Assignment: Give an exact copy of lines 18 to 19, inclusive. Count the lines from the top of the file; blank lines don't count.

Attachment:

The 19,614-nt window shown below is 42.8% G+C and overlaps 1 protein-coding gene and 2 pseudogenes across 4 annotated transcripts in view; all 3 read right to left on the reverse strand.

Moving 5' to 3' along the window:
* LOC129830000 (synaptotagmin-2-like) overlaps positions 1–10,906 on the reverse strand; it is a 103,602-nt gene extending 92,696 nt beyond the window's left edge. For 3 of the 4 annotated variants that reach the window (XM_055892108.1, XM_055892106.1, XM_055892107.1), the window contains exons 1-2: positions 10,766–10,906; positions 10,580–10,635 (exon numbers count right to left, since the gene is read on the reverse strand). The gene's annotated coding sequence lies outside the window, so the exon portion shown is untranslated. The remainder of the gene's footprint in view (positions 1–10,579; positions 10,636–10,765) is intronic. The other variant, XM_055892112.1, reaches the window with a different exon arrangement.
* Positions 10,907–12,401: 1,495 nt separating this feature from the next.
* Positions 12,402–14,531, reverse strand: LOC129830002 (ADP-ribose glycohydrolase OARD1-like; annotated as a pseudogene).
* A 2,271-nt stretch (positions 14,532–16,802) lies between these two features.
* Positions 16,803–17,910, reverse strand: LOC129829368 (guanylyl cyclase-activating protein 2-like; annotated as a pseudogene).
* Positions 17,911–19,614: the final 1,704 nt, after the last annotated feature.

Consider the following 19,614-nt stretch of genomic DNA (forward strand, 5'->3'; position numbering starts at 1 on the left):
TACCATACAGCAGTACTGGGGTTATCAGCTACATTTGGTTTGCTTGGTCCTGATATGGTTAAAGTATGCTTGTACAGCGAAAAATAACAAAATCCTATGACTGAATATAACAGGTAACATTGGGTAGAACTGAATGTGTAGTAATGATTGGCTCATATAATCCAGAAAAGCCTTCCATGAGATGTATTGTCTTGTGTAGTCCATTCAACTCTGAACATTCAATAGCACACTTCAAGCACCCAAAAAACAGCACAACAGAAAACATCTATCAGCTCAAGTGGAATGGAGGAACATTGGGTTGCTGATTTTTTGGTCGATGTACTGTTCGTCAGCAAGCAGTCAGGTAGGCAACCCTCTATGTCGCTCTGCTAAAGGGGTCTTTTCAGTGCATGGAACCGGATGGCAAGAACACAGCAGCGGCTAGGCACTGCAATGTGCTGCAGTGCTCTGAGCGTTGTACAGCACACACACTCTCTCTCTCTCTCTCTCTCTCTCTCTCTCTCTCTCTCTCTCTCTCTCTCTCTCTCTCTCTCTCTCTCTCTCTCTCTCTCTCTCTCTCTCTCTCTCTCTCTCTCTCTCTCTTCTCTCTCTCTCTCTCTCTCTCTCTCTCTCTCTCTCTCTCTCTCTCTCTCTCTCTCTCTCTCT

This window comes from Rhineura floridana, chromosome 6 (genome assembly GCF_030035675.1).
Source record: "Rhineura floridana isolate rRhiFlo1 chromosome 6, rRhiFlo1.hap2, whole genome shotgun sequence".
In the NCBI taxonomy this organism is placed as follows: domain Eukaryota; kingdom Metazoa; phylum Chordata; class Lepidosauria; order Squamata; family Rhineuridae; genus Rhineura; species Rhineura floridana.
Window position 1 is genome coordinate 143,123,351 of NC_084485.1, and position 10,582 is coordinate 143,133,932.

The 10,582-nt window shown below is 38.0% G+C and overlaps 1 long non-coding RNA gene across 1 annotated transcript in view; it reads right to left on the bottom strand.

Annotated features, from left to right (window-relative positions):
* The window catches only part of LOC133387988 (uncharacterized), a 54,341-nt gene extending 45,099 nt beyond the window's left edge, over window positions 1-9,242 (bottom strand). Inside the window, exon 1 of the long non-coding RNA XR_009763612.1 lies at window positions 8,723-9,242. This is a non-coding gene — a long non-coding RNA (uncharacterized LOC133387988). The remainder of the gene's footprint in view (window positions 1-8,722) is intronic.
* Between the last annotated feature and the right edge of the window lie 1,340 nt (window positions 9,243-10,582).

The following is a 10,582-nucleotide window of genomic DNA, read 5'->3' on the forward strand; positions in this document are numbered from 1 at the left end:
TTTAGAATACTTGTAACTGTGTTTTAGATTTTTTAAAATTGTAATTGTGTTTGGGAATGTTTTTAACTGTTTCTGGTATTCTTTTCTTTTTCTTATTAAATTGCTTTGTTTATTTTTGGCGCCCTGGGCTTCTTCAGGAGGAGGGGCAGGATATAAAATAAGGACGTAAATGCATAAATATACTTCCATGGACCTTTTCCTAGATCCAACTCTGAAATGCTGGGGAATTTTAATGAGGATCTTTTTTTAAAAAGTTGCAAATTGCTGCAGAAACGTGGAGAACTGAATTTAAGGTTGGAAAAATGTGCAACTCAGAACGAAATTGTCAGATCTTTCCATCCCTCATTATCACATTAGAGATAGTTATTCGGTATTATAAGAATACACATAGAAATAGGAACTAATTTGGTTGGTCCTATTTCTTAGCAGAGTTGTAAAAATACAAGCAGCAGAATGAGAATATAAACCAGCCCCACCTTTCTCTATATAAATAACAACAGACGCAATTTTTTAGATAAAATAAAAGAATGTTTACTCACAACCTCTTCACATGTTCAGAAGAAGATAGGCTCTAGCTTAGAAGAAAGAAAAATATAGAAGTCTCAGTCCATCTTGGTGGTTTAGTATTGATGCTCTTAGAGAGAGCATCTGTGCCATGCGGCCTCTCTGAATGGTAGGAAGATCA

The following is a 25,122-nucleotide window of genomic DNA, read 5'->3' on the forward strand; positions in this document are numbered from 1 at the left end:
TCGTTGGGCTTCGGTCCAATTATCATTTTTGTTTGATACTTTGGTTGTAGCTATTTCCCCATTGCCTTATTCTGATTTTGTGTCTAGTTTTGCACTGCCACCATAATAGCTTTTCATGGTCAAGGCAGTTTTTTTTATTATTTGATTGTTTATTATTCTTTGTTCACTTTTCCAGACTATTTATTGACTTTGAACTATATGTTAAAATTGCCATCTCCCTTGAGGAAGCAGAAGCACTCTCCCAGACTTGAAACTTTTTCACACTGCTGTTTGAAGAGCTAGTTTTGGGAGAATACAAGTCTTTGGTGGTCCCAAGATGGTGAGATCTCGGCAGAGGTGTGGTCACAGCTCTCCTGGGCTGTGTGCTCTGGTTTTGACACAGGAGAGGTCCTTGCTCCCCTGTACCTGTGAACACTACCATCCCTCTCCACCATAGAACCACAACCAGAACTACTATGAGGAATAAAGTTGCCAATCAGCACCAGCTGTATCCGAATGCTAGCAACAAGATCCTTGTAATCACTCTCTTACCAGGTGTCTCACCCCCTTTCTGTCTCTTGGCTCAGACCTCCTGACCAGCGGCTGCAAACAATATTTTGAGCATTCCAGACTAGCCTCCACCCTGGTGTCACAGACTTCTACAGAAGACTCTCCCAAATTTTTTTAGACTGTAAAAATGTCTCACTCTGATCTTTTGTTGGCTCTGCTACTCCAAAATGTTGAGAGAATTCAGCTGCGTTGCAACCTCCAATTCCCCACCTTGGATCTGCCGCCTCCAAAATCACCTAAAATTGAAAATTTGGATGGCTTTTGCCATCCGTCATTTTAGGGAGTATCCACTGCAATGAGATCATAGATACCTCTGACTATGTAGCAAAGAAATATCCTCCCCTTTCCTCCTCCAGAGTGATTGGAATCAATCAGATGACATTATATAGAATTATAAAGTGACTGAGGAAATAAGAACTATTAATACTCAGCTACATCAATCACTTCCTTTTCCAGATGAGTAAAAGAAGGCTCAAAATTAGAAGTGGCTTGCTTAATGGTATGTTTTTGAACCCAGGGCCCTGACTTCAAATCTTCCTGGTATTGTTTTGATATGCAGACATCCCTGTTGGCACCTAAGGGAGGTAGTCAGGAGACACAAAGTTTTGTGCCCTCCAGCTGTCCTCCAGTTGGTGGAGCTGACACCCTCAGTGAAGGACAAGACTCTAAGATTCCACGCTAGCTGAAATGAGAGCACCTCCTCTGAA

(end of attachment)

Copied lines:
* Between the last annotated feature and the right edge of the window lie 1,340 nt (window positions 9,243-10,582).

The following is a 10,582-nucleotide window of genomic DNA, read 5'->3' on the forward strand; positions in this document are numbered from 1 at the left end: